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WPIC 52.13 Medical Marijuana—Qualifying Patient—Definition

11 WAPRAC WPIC 52.13Washington Practice Series TMWashington Pattern Jury Instructions--Criminal

11 Wash. Prac., Pattern Jury Instr. Crim. WPIC 52.13 (5th Ed)
Washington Practice Series TM
Washington Pattern Jury Instructions--Criminal
December 2021 Update
Washington State Supreme Court Committee on Jury Instructions
Part VIII. Drugs and Controlled Substances
WPIC CHAPTER 52. Special Defenses—Uniform Controlled Substances Act
WPIC 52.13 Medical Marijuana—Qualifying Patient—Definition
A qualifying patient is a person who
(1) is a patient of a health care professional;
(2) has been diagnosed by that health care professional as having a terminal or debilitating medical condition;
(3) is a resident of the State of Washington at the time of such diagnosis;
(4) has been advised by that health care professional about the risks and benefits of the medical use of marijuana;
(5) has been advised by that health care professional that he or she may benefit from the medical use of marijuana[; and]
[(6)] [[has an authorization from his or her health care professional] [and] [or] [has been entered into the medical marijuana authorization database and has been provided with a recognition card]] [; and]
[(7)] [is not being supervised for a criminal conviction by a [corrections agency] [or] [department] that has determined that the terms of the medical marijuana laws are inconsistent with and contrary to his or her supervision].
Use this instruction only for offenses committed on or after July 1, 2016.
Use this instruction to define a term used in WPIC 52.10 (Medical Marijuana—Qualifying Patient—Defense) and WPIC 52.11 (Medical Marijuana—Designated Provider—Defense).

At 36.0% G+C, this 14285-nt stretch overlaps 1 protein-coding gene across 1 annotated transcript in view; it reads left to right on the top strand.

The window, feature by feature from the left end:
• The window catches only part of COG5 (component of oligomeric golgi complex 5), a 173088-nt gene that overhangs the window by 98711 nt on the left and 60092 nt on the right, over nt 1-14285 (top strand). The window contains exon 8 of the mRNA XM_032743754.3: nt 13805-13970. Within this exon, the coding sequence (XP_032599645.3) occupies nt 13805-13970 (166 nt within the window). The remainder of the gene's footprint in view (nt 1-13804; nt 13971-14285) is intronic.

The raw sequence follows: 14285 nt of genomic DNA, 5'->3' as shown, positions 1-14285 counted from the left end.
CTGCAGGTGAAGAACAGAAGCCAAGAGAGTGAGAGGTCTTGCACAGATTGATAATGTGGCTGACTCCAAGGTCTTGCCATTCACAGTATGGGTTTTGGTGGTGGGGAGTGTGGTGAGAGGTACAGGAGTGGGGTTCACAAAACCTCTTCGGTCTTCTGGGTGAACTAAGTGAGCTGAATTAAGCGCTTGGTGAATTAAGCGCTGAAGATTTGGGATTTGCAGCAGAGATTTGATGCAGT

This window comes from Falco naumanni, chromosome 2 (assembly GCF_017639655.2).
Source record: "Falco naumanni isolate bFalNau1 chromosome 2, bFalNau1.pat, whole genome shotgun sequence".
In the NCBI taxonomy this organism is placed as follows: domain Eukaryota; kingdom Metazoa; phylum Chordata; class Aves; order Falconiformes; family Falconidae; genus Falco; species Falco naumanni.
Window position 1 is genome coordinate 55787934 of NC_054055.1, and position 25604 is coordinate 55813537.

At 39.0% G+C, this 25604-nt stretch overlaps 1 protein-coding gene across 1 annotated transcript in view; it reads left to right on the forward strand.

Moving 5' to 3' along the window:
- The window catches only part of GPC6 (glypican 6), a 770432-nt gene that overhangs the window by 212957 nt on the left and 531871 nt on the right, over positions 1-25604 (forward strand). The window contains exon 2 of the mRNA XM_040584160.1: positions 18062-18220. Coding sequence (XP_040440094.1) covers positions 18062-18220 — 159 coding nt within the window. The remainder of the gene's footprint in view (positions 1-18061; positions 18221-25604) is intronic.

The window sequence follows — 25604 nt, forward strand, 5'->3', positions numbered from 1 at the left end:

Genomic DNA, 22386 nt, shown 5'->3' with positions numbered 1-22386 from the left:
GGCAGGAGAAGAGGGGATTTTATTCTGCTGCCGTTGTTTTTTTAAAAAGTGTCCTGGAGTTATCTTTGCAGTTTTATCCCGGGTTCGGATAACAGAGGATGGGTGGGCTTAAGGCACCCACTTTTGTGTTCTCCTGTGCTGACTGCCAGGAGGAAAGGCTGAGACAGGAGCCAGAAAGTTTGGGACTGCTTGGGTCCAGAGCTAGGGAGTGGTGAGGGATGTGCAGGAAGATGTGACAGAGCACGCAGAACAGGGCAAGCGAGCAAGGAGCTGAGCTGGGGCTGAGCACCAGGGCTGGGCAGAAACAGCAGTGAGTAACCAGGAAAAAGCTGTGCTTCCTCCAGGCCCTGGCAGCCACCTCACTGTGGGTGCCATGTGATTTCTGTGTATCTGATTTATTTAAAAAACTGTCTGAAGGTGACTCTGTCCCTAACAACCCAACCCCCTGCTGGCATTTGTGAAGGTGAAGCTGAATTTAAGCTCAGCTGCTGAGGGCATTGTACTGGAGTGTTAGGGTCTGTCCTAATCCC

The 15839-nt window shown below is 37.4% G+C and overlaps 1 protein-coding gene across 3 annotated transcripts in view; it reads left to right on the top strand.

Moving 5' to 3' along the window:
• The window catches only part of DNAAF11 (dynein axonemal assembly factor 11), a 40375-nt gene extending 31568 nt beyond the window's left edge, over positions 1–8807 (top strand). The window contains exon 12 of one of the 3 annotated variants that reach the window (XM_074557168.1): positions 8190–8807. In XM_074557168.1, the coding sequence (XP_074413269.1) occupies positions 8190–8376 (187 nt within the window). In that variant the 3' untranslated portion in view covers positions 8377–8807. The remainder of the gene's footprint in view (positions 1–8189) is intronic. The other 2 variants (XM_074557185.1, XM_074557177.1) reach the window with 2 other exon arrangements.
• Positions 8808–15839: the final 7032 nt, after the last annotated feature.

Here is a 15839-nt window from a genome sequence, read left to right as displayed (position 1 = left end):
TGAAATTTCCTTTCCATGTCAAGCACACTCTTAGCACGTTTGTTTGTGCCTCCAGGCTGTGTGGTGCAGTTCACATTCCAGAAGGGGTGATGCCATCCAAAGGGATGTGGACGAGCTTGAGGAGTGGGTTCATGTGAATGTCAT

With this instruction, also use WPIC 52.12 (Medical Use of Marijuana—Definition), WPIC 52.14 (Medical Marijuana—Terminal or Debilitating Condition—Definition), and WPIC 52.17 (Medical Marijuana—Health Care Professional—Definition).
RCW 69.51A.010(19).
Under the former version of the statute, the “qualifying patient” defense required that the physician who recommended the use of marijuana be authorized to practice medicine in the State of Washington. See State v. Tracy, 158 Wn.2d 683, 147 P.3d 559 (2006) (recommendation from a California physician is insufficient to support the defense). The current statute, RCW 69.51A.010, requires that the health care professional be licensed under Washington law as a predicate to a valid medical marijuana authorization. See WPIC 52.17 (Medical Marijuana—Health Care Professional—Definition).
The defendant is required to prove the diagnosis and authorization. The accuracy of the diagnosis is not relevant to the defense as defined by the Legislature. State v. Constantine, 182 Wn.App.635, 333 P.3d 226 (2014).
A discussion of the phrase “terminal or debilitating medical condition” is included in the Comment to WPI 52.14 (Medical Marijuana—Terminal or Debilitating Medical Condition—Definition).
[Current as of November 2019.]
End of Document